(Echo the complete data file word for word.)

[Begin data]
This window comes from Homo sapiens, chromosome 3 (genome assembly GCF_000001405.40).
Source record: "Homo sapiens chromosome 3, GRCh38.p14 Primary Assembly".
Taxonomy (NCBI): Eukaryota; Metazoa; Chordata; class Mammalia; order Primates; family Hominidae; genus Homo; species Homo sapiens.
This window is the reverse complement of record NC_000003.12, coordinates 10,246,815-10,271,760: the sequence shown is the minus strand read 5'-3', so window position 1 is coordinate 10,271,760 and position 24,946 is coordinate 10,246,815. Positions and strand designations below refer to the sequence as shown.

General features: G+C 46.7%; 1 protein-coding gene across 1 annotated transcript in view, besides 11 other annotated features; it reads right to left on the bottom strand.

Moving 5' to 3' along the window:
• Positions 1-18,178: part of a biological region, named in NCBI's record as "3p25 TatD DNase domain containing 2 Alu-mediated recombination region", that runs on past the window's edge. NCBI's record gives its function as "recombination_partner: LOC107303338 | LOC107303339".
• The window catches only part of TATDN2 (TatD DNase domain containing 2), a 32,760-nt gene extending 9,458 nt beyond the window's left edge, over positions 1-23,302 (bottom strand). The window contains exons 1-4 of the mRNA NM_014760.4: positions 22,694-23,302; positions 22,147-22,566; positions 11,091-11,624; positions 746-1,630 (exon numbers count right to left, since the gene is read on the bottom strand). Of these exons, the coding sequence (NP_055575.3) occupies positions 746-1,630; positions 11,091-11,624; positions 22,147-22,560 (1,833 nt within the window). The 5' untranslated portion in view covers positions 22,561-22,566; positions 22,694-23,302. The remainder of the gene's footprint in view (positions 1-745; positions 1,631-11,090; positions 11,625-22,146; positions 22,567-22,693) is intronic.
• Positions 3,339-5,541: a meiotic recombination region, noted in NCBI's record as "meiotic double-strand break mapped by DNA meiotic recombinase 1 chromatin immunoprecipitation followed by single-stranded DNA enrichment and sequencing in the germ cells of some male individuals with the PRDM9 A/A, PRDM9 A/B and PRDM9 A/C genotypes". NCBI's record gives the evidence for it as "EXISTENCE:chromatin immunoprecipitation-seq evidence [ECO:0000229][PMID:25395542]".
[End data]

This window comes from Homo sapiens, chromosome 3 (genome assembly GCF_000001405.40).
Source record: "Homo sapiens chromosome 3, GRCh38.p14 Primary Assembly".
Taxonomy (NCBI): Eukaryota; Metazoa; Chordata; class Mammalia; order Primates; family Hominidae; genus Homo; species Homo sapiens.
This window is the reverse complement of record NC_000003.12, coordinates 10,246,815-10,271,760: the sequence shown is the minus strand read 5'-3', so window position 1 is coordinate 10,271,760 and position 24,946 is coordinate 10,246,815. Positions and strand designations below refer to the sequence as shown.

General features: G+C 46.7%; 1 protein-coding gene across 1 annotated transcript in view, besides 11 other annotated features; it reads right to left on the bottom strand.

Moving 5' to 3' along the window:
• Positions 1-18,178: part of a biological region, named in NCBI's record as "3p25 TatD DNase domain containing 2 Alu-mediated recombination region", that runs on past the window's edge. NCBI's record gives its function as "recombination_partner: LOC107303338 | LOC107303339".
• The window catches only part of TATDN2 (TatD DNase domain containing 2), a 32,760-nt gene extending 9,458 nt beyond the window's left edge, over positions 1-23,302 (bottom strand). The window contains exons 1-4 of the mRNA NM_014760.4: positions 22,694-23,302; positions 22,147-22,566; positions 11,091-11,624; positions 746-1,630 (exon numbers count right to left, since the gene is read on the bottom strand). Of these exons, the coding sequence (NP_055575.3) occupies positions 746-1,630; positions 11,091-11,624; positions 22,147-22,560 (1,833 nt within the window). The 5' untranslated portion in view covers positions 22,561-22,566; positions 22,694-23,302. The remainder of the gene's footprint in view (positions 1-745; positions 1,631-11,090; positions 11,625-22,146; positions 22,567-22,693) is intronic.
• Positions 3,339-5,541: a meiotic recombination region, noted in NCBI's record as "meiotic double-strand break mapped by DNA meiotic recombinase 1 chromatin immunoprecipitation followed by single-stranded DNA enrichment and sequencing in the germ cells of some male individuals with the PRDM9 A/A, PRDM9 A/B and PRDM9 A/C genotypes". NCBI's record gives the evidence for it as "EXISTENCE:chromatin immunoprecipitation-seq evidence [ECO:0000229][PMID:25395542]".